By Justyna Pawlak and Peter Griffiths
BRUSSELS (Reuters) -- All options are on the table to support the Syrian opposition fighting President Bashar Assad, European Union leaders said on Friday, raising the possibility that non-lethal military equipment or even arms could eventually be supplied.
In their strongest statement of support for the Syrian opposition since the uprising began more than 20 months ago, EU leaders instructed their foreign ministers to assess all possibilities to increase the pressure on Assad.
Britain's David Cameron pushed for an early review of the arms embargo against Syria to potentially open the way to supply equipment to the rebels in the coming months, but Germany and others were more reluctant and blocked any quick move.
But there was widespread agreement that whatever action can be taken under current legislation should be pursued, and the arms embargo would still be reviewed at a later stage.
"I want a very clear message to go to President Assad that nothing is off the table," Cameron told reporters at the end of a two-day EU summit. "I want us to work with the opposition ... so that we can see the speediest possible transition in Syria.
"There is no single simple answer, but inaction and indifference are not options."
Officials said that Britain and France were keen for further discussion on lifting the arms embargo, to open the way for non-lethal assistance, at least initially.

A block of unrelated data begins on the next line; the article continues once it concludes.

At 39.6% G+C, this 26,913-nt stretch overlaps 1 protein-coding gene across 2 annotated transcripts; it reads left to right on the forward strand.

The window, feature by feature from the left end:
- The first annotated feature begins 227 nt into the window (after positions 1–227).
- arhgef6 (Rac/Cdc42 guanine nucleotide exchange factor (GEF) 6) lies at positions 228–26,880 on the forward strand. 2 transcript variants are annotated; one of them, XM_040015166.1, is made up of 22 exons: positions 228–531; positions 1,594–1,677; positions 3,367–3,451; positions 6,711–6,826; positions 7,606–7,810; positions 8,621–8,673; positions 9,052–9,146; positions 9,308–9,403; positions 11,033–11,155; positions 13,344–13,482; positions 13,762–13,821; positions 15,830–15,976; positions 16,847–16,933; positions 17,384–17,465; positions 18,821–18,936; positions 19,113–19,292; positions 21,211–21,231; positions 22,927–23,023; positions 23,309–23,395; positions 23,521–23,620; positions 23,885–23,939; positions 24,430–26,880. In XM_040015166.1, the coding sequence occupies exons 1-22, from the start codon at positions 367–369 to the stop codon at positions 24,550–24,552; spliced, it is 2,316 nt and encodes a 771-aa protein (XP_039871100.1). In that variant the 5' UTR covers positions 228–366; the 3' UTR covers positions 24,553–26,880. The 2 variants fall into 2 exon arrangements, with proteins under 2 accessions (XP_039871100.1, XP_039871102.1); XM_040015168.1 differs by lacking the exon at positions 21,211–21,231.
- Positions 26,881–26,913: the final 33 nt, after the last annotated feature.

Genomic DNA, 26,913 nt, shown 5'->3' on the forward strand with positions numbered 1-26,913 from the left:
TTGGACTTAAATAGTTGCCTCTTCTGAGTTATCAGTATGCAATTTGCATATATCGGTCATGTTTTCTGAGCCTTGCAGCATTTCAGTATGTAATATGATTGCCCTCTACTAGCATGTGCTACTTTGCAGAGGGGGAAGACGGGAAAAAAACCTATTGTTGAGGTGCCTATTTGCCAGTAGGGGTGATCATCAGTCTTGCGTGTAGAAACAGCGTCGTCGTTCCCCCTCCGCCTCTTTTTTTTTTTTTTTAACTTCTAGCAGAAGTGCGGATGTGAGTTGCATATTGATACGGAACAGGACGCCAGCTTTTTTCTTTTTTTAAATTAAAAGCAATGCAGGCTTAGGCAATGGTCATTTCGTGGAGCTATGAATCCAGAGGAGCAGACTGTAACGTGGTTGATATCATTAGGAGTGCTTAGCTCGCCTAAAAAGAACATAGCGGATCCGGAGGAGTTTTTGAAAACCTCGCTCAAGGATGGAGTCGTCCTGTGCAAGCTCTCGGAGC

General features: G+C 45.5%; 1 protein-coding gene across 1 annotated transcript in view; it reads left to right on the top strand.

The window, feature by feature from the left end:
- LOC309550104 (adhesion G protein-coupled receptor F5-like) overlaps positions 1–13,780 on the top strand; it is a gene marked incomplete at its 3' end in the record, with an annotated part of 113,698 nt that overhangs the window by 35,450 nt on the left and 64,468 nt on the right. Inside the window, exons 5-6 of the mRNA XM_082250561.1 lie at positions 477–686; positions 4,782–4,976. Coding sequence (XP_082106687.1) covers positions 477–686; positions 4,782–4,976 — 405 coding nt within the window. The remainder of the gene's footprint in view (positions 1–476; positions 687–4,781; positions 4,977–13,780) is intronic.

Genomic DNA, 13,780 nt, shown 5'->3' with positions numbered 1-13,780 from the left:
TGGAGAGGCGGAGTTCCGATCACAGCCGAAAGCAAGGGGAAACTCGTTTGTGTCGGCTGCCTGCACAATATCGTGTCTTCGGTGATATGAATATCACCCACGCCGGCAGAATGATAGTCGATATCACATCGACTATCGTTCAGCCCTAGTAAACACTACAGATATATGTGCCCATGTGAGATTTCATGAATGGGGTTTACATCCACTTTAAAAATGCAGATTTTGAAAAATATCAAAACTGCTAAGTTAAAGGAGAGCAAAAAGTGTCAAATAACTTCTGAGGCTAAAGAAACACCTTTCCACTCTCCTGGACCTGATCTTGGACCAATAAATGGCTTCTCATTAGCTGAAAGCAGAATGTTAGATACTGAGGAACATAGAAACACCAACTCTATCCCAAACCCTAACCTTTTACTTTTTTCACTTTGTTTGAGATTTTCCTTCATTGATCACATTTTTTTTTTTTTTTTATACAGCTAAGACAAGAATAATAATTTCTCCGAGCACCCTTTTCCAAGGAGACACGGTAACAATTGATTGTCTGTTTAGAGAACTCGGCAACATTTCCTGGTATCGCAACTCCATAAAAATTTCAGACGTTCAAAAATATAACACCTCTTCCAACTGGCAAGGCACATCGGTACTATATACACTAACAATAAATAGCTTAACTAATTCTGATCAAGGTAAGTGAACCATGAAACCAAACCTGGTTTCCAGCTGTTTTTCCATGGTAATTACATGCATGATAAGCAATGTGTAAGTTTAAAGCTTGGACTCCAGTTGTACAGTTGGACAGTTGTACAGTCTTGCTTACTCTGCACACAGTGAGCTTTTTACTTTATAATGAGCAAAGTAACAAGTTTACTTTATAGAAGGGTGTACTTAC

That could be discussed as soon as Jan. 28, when EU foreign ministers will hold their next meeting in Brussels.
But Germany Chancellor Angela Merkel was far more cautious than Cameron, saying it was too soon to change the arms embargo.
"We are all convinced that there must be a political change in Syria, that the future of Syria is without Assad," she told reporters. "If it comes to a change of power and departure of Assad, then there must be a respect of human rights and protection of minorities."
But when it comes to arms or assistance with non-lethal equipment, she said it had not explicitly been discussed at the summit, saying it would be left up to foreign ministers.
"The foreign ministers are to discuss how to help the opposition ... Nothing has been decided as far as a loosening of the arms embargo goes," she said.
The EU's support for the Syrian opposition comes amid reports of gains for rebels fighting Assad's forces. Even Russia - an ally and arms supplier to Assad - has conceded there is the possibility of a rebel victory.
On Monday, EU foreign ministers had moved closer towards full recognition of the opposition Syrian National Coalition, after they met leader Mouaz Alkhatib in Brussels.
Pushed by Britain, the bloc decided in late November to review sanctions on Syria every three months instead of every year as previously, in order to make it easier for EU countries to equip the rebels.
The current embargo on the supply of arms to the country was imposed to prevent the flow of weapons to Assad's forces. The new, shorter review period will allow the EU to look at amendments that might allow the supply of non-lethal equipment to the rebels.